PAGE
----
Supplementary Material for: Rapid On-Site Evaluation of Fine-Needle Aspiration by Non-Cytopathologists: A Systematic Review and Meta-Analysis of Diagnostic Accuracy Studies for Adequacy Assessment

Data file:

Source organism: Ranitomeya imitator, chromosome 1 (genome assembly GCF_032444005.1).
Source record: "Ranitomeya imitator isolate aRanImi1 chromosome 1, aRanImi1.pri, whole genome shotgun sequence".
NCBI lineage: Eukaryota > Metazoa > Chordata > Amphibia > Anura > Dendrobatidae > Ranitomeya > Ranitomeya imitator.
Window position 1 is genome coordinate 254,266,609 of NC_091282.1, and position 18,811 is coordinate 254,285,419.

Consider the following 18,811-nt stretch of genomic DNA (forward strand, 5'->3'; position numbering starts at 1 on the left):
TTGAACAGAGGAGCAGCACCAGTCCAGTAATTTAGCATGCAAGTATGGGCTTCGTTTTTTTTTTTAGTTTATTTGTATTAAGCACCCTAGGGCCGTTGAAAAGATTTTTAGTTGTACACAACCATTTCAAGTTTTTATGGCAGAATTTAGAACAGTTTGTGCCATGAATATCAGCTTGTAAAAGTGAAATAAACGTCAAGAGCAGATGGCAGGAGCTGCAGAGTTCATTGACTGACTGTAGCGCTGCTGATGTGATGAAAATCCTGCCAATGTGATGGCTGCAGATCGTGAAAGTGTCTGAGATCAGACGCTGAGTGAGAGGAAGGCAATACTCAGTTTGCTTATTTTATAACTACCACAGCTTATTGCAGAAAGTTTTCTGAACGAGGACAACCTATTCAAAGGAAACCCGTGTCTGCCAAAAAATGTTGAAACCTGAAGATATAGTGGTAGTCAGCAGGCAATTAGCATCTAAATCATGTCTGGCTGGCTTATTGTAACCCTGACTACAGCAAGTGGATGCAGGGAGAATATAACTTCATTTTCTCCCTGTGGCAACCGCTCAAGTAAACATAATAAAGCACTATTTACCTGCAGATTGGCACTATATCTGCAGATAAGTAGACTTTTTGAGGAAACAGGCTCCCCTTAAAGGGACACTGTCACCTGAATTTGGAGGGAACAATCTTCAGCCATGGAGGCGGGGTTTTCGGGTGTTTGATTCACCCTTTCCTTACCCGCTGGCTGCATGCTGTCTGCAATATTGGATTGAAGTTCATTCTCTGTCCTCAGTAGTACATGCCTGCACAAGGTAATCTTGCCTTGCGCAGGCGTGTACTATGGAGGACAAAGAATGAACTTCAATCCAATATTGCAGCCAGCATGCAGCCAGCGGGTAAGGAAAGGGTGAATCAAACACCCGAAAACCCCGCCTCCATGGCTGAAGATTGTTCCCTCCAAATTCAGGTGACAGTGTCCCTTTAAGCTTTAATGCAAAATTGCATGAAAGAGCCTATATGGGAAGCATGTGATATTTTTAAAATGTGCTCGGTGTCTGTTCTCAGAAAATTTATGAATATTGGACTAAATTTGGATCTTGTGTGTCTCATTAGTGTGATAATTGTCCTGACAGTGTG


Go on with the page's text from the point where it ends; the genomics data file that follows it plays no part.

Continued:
<b><i>Objective:</i></b> Rapid on-site evaluation (ROSE) has been shown to improve adequacy rates and reduce needle passes. ROSE is often performed by cytopathologists who have limited availability and may be costlier than alternatives. Several recent studies examined the use of alternative evaluators (AEs) for ROSE. A summary of this information could help inform guidelines regarding the use of AEs. The objective was to assess the accuracy of AEs compared to cytopathologists in assessing the adequacy of specimens during ROSE. <b><i>Study Design:</i></b> This was a systematic review and meta-analysis. Reporting and study quality were assessed using the STARD guidelines and QUADAS-2. All steps were performed independently by two evaluators. Summary estimates were obtained using the hierarchal method in Stata v14. Heterogeneity was evaluated using Higgins’ <i>I</i><sup>2</sup> statistic. <b><i>Results:</i></b> The systematic review identified 13 studies that were included in the meta-analysis. Summary estimates of sensitivity and specificity for AEs were 97% (95% CI: 92–99%) and 83% (95% CI: 68–92%). There was wide variation in accuracy statistics between studies (<i>I</i><sup>2</sup> = 0.99). <b><i>Conclusions:</i></b> AEs sometimes have accuracy that is close to cytopathologists. However, there is wide variability between studies, so it is not possible to provide a broad guideline regarding the use of AEs.